Chancery Lane Tube, exit 3 | Map
Guided by Andrew
Short read: Tracing the footsteps of C.J Sansom’s dogged, melancholy ‘hero’ Matthew Shardlake and his ‘side kick’ Barak through the streets of Tudor London from Staple Inn in Holborn to Bucklesbury.
Longer read: Tombstone, the long-awaited seventh book in C. J. Sansom's Shardlake series, is now out. Comes the book comes the London walk. The series is tailor-made for a London Walk. The Inns of Court on the page? Here it is in the flesh. We pair those descriptive passages of great power with the genuine article. Starting with Staple Inn, a beautifully restored Tudor façade a stone’s throw from Shardlake’s fictional home in Chancery Lane. Across the road: the "high square towers of the Great Gate". which lead to Gatehouse Yard and Shardlake’s Chambers. The red brick Gatehouse from 1518 still stands and barristers still "stride purposefully about the precincts" of Lincolns Inn. And hey presto we're transported to the dark heart of Tudor London, for this is where Shardlake’s good friend Roger Elliard is found murdered in Revelation. Walking just behind Shardlake and Barak now, we move through the medieval city, through streets and alleyways so wonderfully and memorably evoked you can almost taste Tudor London. Ludgate Hill: where Tabitha the talking Parrot resides in Dissolution. Wood Street: where a cart has overturned bearing tiles from the demolition of St Bart’s. Medieval Guildhall: where Shardlake petitions a case on behalf of the City Council in Dark Fire. We pin down the location of Barak’s home at the Old Barge in Bucklebury and Guy of Malton’s apothecary’s shop near Budge Row. The Shambles, Bladder Street, The Pope’s Head Tavern, Grey Friars, the ‘Hole’ at Newgate Prison: we rediscover those "lost" streets and nodal points of Shardlake's world. Yes, not forgetting Stationers Hall: possessor of the power to seize "offending books" that violated the standards of content set down by the Church and State so vividly portrayed in Lamentation. We tour the Priory Church of St Bartholomew as portrayed in Dark Fire and visit the site of Anne Askew’s execution, so vividly and horribly portrayed in Lamentation. There's Queen Catherine Parr’s house in Charterhouse; there's Bedlam, the hospital for the Insane; there's – well, come and see. Phew! Après walk – anyone for a stiff drink? Thought so. Let's pop into a tavern favoured by Barak himself. I’m sure we can find one. Epilogue: if this walk doesn’t set you up for reading Tombstone, nothing will.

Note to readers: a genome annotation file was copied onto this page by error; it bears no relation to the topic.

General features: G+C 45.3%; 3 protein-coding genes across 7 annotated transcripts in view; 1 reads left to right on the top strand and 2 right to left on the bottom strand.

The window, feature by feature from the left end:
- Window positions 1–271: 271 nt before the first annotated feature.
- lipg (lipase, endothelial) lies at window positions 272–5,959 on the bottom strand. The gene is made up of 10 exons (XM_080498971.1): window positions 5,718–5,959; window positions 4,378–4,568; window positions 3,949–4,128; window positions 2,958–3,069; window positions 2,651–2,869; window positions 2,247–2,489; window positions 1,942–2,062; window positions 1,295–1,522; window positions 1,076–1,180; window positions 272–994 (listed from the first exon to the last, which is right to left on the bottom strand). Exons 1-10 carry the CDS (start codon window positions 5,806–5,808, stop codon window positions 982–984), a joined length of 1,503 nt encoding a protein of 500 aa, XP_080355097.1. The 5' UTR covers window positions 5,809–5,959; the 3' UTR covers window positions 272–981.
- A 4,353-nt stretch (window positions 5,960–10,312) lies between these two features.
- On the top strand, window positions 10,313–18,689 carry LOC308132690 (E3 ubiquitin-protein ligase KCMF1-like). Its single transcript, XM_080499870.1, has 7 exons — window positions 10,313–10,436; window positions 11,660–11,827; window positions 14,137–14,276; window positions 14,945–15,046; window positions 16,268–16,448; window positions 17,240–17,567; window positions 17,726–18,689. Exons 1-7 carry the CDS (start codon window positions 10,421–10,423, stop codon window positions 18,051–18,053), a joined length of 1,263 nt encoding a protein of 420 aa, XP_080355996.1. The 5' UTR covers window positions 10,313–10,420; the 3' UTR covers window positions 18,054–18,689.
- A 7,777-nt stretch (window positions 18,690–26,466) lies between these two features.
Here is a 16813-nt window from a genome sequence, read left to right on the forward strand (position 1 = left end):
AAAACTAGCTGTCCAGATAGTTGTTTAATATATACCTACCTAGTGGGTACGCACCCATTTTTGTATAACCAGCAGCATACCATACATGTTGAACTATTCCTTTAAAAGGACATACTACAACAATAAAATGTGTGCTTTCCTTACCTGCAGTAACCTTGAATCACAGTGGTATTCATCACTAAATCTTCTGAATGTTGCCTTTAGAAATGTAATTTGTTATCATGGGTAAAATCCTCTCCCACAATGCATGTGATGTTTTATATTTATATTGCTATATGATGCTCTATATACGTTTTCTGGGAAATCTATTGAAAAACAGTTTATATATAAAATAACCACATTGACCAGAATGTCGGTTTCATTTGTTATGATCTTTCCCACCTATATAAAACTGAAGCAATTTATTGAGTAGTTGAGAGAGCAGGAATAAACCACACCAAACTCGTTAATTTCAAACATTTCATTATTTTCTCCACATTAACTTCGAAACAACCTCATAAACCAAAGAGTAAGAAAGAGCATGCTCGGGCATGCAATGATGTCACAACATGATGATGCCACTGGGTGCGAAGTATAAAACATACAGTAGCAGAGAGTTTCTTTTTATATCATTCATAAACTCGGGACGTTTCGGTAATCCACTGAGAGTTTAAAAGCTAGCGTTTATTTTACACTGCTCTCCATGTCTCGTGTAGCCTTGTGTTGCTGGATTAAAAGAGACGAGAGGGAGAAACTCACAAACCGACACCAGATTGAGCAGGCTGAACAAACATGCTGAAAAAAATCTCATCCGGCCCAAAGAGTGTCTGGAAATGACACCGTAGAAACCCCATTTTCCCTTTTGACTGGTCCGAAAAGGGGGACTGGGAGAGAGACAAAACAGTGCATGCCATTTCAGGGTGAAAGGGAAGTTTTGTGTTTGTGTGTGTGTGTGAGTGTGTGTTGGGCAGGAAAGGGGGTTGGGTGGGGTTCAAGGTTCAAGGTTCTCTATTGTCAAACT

In the Footsteps of Matthew Shardlake takes place at 10.45 am on Saturday, July 20; and at 10.45 am on Sunday, August 4. The meeting point is just outside exit 3 of Chancery LaneTube.
"award-winning London Walks are unrivalled for quality and range" American in Britain Magazine
"the best London has to offer" Culture Trip
"by far the most impressive series of walks that I have ever encountered are those offered by London Walks" Travel and Enjoy
If you can't make the regularly scheduled, just-turn-up, public In the Footsteps of Matthew Shardlake walk do think about booking one as a private tour. If you go private you can have the In the Footsteps of Matthew Shardlake walk – or any other London Walk – on a day and at a time that suits your convenience. We'll tailor it to your requirements. Ring Fiona or Noel or Mary on 020 7624 3978 or email us at firstname.lastname@example.org and we'll set it up and make it happen for you. A private London Walk – they're good value for an individual or couple and sensational value for a group – makes an ideal group or educational or birthday party or office (team-building) or club outing.
A private London Walk makes a very special, thoughtful and unusual gift. Be it a birthday or anniversary or graduation or Christmas present or whatever. Merchandise schmerchandise (gift wrapped or not) – but giving someone an experience, now that's special. Memories make us rich.